2. What were you doing before starting your business?
I studied Accountancy at Singapore Management University (SMU) but never got into a big 4 accounting firm. My first job was doing sales for a sales training company – spent some of the best times there learning, growing a thicker skin and making rain. And then I exited to do what I do now.
3. What ignited the spark in you to start your business venture?
I like to think it’s a romanticized idea that makes the next million or billion dollar start-up but my work is just as it is – conventional but ever-green.
I was an introvert turned professional speaker (i.e. clients pay me to speak) and I thought if someone as shy, introverted and socially awkward as me could speak, I can serve a spectrum of clients – from those who may be paralyzed by the fear of speaking to those who are seeking performance on stage.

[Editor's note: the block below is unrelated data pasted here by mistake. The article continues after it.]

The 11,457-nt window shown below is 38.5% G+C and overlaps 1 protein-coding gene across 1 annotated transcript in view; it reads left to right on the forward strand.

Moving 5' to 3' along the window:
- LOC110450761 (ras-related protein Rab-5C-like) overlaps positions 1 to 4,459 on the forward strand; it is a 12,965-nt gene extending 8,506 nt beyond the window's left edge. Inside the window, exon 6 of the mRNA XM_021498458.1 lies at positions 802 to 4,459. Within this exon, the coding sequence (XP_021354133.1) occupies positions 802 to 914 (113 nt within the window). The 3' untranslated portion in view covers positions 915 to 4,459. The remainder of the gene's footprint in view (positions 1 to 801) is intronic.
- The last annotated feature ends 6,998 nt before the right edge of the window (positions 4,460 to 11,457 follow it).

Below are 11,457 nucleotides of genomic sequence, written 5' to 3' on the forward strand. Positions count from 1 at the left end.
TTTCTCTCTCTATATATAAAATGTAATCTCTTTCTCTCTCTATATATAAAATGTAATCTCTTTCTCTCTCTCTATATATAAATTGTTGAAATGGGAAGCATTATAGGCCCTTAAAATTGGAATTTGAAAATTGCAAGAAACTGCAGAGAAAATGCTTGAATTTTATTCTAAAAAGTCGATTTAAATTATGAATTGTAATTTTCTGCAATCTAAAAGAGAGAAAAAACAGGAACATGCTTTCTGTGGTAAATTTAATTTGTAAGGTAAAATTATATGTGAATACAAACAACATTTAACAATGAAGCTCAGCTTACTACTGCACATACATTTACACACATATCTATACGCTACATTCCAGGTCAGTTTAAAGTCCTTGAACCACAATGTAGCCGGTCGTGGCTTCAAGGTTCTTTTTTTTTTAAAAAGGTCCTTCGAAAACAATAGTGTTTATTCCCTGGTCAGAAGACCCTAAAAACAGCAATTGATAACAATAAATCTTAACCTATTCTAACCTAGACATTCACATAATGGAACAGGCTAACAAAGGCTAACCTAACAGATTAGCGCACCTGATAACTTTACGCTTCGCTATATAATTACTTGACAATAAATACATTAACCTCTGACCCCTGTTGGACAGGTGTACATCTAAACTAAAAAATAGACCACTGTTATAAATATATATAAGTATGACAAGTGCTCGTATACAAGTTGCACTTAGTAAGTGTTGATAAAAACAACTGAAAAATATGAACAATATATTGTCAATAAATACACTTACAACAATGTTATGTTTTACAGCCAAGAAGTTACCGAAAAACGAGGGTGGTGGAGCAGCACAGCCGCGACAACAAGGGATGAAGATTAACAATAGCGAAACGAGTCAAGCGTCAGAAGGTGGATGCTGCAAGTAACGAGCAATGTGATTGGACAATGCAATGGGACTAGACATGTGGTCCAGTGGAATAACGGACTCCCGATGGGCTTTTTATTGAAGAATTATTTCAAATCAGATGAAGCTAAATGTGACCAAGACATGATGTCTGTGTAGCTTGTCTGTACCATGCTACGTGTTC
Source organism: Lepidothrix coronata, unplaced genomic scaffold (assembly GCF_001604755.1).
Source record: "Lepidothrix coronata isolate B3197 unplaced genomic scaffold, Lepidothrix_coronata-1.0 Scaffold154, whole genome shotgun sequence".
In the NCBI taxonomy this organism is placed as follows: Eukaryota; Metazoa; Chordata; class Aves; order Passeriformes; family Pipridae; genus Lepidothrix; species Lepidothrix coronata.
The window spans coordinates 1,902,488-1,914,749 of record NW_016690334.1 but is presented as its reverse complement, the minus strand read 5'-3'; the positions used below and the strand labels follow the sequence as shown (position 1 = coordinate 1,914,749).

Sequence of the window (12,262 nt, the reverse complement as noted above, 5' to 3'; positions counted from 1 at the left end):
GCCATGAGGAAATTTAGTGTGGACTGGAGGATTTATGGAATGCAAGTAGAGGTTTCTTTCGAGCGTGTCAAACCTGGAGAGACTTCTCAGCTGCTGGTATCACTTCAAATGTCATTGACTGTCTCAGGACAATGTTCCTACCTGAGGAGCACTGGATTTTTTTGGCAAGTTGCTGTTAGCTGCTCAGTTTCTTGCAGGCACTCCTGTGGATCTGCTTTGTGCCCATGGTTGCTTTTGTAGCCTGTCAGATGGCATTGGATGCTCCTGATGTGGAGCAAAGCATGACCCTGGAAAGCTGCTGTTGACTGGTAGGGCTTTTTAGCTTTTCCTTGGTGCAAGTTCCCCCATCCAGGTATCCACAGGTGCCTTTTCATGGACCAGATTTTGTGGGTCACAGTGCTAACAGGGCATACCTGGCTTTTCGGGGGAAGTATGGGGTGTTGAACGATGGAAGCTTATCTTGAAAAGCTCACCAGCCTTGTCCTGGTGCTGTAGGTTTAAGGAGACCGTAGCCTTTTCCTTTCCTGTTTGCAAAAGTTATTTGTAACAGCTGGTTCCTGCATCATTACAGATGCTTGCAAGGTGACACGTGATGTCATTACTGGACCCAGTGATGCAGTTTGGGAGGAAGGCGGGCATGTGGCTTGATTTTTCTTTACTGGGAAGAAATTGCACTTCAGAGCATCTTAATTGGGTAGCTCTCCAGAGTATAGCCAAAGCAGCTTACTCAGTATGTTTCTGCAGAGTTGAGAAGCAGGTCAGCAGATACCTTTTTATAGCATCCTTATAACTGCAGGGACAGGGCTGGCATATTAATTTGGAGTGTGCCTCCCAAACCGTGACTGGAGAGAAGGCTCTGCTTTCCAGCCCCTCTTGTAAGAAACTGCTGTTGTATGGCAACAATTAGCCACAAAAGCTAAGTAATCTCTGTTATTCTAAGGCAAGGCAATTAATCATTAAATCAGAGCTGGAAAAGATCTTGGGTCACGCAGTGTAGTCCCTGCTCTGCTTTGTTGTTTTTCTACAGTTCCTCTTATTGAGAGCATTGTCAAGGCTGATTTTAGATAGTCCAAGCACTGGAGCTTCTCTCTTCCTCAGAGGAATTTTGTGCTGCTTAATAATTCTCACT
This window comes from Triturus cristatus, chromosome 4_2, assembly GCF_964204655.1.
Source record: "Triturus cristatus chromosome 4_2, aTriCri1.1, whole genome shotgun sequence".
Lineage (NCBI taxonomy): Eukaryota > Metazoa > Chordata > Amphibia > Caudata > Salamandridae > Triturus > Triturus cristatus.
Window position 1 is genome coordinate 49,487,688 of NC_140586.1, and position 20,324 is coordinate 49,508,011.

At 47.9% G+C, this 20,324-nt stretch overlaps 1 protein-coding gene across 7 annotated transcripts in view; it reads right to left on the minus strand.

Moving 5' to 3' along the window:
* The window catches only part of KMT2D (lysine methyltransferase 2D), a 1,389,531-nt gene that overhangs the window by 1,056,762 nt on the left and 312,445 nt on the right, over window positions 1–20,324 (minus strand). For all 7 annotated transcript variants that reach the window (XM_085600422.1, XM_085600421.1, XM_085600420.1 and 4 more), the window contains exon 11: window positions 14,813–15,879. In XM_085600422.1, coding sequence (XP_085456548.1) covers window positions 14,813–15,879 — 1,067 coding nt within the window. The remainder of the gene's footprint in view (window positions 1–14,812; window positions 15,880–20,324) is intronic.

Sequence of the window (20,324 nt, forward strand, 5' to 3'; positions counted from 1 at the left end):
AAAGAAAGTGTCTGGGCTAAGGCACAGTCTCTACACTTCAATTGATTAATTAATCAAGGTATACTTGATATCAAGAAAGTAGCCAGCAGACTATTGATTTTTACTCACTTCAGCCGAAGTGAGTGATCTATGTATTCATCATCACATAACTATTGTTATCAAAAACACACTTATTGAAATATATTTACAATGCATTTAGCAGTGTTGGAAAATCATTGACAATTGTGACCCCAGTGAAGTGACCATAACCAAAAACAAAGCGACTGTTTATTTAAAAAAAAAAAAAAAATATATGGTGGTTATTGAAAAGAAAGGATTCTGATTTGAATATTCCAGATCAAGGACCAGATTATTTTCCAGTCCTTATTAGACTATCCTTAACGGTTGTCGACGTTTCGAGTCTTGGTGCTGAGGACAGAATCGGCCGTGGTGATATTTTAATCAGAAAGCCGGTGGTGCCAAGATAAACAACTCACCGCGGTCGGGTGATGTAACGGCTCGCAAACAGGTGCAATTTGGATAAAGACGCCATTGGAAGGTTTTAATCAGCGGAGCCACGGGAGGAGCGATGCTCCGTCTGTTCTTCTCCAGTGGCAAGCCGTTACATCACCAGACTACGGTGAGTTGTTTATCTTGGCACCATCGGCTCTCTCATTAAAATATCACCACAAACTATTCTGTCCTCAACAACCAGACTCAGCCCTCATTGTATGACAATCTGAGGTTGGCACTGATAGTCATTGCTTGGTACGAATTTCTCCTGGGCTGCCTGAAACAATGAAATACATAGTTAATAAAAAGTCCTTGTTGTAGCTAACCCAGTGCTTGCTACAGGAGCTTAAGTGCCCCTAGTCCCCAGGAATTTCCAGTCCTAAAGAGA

4. What sacrifices have you had to make to be a successful entrepreneur?
I never really thought about sacrifices as much as necessary trade-offs. In doing my work, I think I sacrificed stability, the lure of a prestigious corporate job and many late nights to build to what I do today
5. How did you get funded or what creative strategies did you use to execute on minimal cash flow?
I self-funded and bootstrapped at the start. Till today, my registered business address is my residential address and my clients have never at any instant, doubted the legitimacy of my work. If anything, it’s my youthful demeanor 🙂